Pineiro has always been a pitch-to-contact pitcher, as most sinker-ballers are. He freely admits that. But his job is easier, he says, when he can allow a fly ball to one of the deepest parts of Angel Stadium and still come away with an out. As he said after Monday's game, if the ball stays in the ballpark, Bourjos -- and even Vernon Wells and Torii Hunter, the other Angel outfielders -- often have a good chance to make the catch.

"Peter has range out there that’s special," Scioscia said after the game. "I think what’s special is that that baseball was hit hard – it was a line drive – for him to get back and make that catch, for as shallow as he can [play] with a power hitter like Cabrera. That’s what Peter does.

"He has that range that’s a difference-maker, and it showed up tonight.”

In the 1151 major-league innings -- roughly 125 full games -- he's played in center field since he was first called up last August, Bourjos has recorded a total UZR/150 (an advanced fielding metric) of 24.5, which essentially means that, over 150 games, he would save 24.5 more runs than the average major-league center fielder. It would have been the best of any regular center fielder in the bigs last season and so far this year as well.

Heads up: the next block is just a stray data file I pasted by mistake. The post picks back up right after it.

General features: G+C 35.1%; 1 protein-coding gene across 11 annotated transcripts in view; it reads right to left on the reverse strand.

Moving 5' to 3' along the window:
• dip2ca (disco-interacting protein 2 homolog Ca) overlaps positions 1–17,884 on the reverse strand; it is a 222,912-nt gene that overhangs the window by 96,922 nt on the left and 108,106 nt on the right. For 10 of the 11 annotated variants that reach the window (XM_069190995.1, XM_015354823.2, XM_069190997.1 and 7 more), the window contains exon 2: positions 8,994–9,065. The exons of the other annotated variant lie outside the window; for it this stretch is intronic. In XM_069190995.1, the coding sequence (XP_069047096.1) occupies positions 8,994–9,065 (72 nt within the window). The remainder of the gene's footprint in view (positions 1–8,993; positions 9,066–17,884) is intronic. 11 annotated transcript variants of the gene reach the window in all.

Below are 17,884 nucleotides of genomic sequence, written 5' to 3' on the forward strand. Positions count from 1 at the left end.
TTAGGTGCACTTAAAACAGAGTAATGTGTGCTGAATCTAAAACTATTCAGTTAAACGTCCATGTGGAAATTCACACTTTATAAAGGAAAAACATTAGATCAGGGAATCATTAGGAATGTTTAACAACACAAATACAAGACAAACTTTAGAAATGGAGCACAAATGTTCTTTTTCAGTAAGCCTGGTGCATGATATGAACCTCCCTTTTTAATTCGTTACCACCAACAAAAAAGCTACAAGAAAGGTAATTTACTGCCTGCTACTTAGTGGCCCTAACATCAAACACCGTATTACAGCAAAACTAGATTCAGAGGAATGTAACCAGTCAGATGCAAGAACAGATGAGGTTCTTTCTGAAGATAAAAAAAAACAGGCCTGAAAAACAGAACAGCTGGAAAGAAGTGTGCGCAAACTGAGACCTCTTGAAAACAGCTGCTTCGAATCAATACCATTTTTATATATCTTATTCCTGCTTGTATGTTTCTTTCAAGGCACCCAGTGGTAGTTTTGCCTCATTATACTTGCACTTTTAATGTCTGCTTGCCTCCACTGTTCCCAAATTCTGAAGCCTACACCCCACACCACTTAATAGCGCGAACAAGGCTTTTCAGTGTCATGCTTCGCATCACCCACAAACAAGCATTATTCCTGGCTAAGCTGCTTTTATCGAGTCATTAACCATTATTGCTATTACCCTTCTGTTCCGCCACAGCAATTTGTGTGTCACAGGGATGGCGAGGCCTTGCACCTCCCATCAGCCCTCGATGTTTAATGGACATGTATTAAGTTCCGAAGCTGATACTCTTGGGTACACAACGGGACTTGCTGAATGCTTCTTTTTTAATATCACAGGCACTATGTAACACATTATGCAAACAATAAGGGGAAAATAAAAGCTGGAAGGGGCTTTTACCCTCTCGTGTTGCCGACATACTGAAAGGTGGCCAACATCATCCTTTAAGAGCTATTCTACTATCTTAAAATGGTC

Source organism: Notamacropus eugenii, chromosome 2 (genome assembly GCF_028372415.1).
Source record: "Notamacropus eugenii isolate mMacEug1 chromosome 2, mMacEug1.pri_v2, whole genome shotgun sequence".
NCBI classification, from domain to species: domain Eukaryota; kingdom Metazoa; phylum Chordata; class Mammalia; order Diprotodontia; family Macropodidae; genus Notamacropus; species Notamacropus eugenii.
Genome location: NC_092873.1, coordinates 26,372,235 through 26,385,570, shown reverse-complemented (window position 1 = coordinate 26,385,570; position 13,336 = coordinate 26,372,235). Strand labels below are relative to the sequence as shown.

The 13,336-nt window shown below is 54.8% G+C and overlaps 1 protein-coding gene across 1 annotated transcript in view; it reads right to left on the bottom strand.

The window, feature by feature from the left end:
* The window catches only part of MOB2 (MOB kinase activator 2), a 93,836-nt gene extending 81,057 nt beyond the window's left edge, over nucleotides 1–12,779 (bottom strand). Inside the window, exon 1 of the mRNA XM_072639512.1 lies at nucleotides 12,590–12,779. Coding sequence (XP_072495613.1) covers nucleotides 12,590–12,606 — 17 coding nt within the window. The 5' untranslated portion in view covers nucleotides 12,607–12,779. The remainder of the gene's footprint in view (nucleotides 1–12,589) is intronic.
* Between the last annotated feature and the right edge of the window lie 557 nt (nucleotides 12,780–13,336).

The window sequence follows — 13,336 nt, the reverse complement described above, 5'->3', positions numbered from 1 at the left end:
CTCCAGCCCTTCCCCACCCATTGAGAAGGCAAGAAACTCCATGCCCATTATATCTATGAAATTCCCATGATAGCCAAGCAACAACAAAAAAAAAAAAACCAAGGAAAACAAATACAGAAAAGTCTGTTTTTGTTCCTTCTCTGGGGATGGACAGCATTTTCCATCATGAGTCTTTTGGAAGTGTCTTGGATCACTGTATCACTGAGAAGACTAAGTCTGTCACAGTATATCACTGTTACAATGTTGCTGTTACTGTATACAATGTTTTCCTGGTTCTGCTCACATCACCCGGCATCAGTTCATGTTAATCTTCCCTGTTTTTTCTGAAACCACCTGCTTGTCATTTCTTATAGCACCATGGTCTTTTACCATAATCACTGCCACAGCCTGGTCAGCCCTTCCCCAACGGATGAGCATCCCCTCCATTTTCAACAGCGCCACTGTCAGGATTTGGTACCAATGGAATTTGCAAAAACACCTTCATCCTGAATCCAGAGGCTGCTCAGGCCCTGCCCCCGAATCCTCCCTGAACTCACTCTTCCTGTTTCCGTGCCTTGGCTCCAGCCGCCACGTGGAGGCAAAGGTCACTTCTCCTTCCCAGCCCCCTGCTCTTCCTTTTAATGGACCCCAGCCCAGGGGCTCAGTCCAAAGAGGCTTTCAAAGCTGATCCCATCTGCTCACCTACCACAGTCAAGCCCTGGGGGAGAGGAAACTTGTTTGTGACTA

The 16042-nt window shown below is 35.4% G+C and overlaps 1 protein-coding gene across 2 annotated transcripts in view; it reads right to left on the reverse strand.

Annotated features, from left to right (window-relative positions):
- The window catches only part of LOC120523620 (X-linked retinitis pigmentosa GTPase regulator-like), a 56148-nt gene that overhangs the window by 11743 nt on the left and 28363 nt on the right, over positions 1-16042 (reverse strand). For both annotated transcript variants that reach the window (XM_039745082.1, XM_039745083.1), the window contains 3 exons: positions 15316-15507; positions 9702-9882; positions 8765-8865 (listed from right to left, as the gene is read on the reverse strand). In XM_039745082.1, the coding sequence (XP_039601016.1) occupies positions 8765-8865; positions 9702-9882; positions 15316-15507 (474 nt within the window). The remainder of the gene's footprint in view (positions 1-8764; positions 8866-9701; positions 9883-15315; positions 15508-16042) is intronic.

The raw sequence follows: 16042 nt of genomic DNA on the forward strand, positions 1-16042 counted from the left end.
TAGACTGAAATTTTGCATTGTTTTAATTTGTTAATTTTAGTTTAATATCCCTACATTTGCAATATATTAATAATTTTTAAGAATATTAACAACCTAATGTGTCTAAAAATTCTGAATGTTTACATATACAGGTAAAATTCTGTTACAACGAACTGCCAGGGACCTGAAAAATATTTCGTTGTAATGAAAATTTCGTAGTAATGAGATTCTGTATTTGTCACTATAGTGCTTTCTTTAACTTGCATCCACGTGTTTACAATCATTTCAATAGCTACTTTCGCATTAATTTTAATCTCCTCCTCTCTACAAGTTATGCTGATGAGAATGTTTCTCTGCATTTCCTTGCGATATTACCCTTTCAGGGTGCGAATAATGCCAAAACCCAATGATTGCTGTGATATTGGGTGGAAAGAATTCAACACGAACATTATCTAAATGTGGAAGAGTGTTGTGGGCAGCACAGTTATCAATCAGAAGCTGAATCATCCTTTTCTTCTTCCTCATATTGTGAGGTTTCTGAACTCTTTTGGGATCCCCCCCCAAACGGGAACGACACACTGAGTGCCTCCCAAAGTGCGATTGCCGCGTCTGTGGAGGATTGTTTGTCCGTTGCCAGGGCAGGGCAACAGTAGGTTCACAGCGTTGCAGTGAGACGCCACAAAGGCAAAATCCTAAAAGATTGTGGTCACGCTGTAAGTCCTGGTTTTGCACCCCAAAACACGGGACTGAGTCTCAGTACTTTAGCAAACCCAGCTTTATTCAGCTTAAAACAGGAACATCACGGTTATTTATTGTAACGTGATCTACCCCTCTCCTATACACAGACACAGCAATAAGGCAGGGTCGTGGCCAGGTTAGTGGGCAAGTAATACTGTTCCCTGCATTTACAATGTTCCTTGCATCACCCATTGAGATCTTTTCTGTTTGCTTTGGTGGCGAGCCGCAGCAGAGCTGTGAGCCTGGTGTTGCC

So, yes, Bourjos, 24, is a difference-maker in the field on a daily basis. But he said he felt even more of an urgency to make the play Monday, as a result of the circumstances.

Winners of nine of their last 11, the Angels are certainly streaking, but they were in serious danger of losing their 4-1 lead at the time Cabrera hit the deep drive off of Pineiro. And it wouldn't have taken much for the ball to drop and the outcome to change, reversing the Angels' fortunes.

Bourjos realized that.

"When I was going back on that ball and coming up on the wall, I felt like I had to make that play – just because of the time of the game and where we were at, with no outs and first and second," Bourjos said. "I felt like it was kind of do or die, which made it a lot easier."

Easier? Yes, easier.

"Easier because I didn’t have a choice in the matter," Bourjos said, laughing. "I was going to hit that wall."



Garrett Richards
11 2.47 134 131
BAM. Trout .309
HRM. Trout 24
RBIM. Trout 76
RM. Trout 70
OPSM. Trout 1.005
ERAG. Richards 2.47
SOG. Richards 134